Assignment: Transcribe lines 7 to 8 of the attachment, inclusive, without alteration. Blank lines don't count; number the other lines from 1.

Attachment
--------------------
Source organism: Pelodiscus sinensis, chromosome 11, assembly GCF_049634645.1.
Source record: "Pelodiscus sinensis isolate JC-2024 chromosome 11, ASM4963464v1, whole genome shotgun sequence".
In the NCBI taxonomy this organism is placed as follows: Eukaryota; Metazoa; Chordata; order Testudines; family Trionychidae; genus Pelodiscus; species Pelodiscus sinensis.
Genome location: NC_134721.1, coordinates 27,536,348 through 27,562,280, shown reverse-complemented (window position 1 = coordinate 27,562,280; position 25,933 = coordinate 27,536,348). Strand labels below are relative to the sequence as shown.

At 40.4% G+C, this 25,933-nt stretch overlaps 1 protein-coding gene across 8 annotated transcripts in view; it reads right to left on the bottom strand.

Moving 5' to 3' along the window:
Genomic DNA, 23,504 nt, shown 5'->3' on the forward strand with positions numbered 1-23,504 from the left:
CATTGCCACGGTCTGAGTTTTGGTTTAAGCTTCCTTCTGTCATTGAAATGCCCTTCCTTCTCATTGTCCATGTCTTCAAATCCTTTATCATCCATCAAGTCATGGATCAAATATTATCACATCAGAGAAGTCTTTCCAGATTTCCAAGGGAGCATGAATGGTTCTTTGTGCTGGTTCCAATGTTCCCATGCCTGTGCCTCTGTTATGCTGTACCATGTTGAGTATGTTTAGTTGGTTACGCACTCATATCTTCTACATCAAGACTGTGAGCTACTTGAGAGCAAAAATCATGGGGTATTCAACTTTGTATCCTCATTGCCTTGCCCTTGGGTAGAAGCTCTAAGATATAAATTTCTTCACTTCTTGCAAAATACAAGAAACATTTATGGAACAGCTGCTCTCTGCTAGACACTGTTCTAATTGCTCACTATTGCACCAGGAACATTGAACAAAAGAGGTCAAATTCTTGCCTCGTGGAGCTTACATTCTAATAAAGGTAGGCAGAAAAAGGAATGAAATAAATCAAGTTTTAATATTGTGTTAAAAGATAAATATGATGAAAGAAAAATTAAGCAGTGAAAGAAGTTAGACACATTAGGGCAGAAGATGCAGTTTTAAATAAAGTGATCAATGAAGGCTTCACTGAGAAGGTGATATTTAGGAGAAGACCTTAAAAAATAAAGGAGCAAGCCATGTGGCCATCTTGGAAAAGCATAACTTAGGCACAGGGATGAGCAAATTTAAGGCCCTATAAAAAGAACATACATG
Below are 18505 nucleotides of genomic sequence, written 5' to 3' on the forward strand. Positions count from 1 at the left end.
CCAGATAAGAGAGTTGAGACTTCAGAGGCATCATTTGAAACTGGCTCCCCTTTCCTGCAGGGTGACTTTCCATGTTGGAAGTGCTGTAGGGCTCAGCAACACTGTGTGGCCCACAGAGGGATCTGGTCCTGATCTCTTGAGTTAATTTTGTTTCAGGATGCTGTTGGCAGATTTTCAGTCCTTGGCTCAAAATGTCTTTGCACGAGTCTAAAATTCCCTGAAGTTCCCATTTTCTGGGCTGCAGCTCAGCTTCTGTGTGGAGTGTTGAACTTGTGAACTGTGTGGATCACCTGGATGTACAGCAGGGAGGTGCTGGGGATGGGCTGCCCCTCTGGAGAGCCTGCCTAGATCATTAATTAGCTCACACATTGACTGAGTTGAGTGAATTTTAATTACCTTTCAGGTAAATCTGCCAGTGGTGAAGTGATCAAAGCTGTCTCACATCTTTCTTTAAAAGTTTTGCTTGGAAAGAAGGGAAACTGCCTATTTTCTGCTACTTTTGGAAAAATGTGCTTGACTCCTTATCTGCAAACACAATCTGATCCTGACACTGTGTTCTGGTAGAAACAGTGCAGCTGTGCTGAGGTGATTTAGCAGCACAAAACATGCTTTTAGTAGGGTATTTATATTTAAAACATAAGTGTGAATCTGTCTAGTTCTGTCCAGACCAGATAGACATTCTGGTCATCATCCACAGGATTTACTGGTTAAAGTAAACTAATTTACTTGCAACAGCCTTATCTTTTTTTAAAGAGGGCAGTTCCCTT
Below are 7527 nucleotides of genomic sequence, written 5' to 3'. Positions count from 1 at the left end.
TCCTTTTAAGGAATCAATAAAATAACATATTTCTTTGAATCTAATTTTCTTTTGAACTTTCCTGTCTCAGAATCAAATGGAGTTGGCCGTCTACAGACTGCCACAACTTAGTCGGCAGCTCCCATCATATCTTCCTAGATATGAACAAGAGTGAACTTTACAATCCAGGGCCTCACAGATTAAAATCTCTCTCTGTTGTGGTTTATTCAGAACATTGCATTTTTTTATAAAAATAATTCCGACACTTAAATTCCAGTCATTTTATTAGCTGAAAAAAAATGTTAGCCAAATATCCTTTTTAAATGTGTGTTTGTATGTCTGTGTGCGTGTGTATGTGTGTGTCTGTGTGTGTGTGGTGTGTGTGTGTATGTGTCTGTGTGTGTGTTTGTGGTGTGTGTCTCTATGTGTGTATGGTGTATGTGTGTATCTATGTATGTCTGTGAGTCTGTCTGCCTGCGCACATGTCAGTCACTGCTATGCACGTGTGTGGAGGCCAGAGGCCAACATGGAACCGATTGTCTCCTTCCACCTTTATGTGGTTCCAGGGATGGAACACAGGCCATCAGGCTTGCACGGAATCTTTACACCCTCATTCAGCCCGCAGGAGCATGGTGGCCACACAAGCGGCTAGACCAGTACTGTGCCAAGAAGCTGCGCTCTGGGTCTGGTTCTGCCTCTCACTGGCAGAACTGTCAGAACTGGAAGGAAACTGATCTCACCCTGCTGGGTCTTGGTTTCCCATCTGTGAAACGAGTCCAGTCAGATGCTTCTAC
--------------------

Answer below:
Genomic DNA, 23,504 nt, shown 5'->3' on the forward strand with positions numbered 1-23,504 from the left:
CATTGCCACGGTCTGAGTTTTGGTTTAAGCTTCCTTCTGTCATTGAAATGCCCTTCCTTCTCATTGTCCATGTCTTCAAATCCTTTATCATCCATCAAGTCATGGATCAAATATTATCACATCAGAGAAGTCTTTCCAGATTTCCAAGGGAGCATGAATGGTTCTTTGTGCTGGTTCCAATGTTCCCATGCCTGTGCCTCTGTTATGCTGTACCATGTTGAGTATGTTTAGTTGGTTACGCACTCATATCTTCTACATCAAGACTGTGAGCTACTTGAGAGCAAAAATCATGGGGTATTCAACTTTGTATCCTCATTGCCTTGCCCTTGGGTAGAAGCTCTAAGATATAAATTTCTTCACTTCTTGCAAAATACAAGAAACATTTATGGAACAGCTGCTCTCTGCTAGACACTGTTCTAATTGCTCACTATTGCACCAGGAACATTGAACAAAAGAGGTCAAATTCTTGCCTCGTGGAGCTTACATTCTAATAAAGGTAGGCAGAAAAAGGAATGAAATAAATCAAGTTTTAATATTGTGTTAAAAGATAAATATGATGAAAGAAAAATTAAGCAGTGAAAGAAGTTAGACACATTAGGGCAGAAGATGCAGTTTTAAATAAAGTGATCAATGAAGGCTTCACTGAGAAGGTGATATTTAGGAGAAGACCTTAAAAAATAAAGGAGCAAGCCATGTGGCCATCTTGGAAAAGCATAACTTAGGCACAGGGATGAGCAAATTTAAGGCCCTATAAAAAGAACATACATG